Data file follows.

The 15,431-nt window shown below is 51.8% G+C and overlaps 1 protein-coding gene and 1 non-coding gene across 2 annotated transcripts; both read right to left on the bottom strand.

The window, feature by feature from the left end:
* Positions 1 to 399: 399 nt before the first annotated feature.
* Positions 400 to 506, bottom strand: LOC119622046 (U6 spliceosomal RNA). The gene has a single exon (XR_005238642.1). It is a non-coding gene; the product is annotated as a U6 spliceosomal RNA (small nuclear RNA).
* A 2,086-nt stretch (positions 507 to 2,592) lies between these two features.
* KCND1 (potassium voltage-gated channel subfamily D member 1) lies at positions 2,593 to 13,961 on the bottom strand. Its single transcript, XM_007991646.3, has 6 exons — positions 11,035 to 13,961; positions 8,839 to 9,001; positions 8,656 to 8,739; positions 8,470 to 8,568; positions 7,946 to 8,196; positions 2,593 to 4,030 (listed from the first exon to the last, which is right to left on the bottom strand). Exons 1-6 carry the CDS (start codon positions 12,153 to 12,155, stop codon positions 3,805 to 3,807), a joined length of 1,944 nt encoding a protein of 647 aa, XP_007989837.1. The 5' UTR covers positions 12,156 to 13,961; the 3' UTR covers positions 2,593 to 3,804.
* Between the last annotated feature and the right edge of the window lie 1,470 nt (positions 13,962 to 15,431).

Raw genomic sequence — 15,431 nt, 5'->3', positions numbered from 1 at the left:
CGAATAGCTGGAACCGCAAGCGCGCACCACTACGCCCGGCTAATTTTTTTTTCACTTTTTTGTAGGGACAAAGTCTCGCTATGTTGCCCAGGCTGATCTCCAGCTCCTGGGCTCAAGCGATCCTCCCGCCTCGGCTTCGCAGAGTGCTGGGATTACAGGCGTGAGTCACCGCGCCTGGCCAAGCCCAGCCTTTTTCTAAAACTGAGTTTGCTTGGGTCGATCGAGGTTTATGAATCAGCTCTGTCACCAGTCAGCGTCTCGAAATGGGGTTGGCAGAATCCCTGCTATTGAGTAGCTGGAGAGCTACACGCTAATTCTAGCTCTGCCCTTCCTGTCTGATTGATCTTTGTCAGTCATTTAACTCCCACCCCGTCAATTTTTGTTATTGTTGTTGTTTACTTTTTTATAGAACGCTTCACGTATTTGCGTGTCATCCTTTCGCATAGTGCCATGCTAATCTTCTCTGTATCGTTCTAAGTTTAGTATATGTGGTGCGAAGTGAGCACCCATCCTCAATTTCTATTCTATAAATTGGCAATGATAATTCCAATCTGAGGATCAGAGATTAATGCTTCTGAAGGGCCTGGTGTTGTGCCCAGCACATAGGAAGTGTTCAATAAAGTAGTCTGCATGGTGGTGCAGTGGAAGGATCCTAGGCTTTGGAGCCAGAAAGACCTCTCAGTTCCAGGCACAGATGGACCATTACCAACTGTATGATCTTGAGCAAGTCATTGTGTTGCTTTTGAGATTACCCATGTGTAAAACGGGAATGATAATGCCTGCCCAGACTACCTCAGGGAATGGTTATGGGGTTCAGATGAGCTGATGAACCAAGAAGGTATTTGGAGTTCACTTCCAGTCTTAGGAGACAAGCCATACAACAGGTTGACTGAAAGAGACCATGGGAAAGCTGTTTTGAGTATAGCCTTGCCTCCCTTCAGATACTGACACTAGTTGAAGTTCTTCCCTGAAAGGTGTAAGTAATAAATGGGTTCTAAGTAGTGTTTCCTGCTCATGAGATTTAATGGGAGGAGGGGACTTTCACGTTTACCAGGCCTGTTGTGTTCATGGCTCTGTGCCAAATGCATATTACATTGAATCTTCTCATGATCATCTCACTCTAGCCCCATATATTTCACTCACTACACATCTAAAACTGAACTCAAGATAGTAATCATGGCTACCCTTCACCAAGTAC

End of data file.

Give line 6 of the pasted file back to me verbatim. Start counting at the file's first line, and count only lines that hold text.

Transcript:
* KCND1 (potassium voltage-gated channel subfamily D member 1) lies at positions 2,593 to 13,961 on the bottom strand. Its single transcript, XM_007991646.3, has 6 exons — positions 11,035 to 13,961; positions 8,839 to 9,001; positions 8,656 to 8,739; positions 8,470 to 8,568; positions 7,946 to 8,196; positions 2,593 to 4,030 (listed from the first exon to the last, which is right to left on the bottom strand). Exons 1-6 carry the CDS (start codon positions 12,153 to 12,155, stop codon positions 3,805 to 3,807), a joined length of 1,944 nt encoding a protein of 647 aa, XP_007989837.1. The 5' UTR covers positions 12,156 to 13,961; the 3' UTR covers positions 2,593 to 3,804.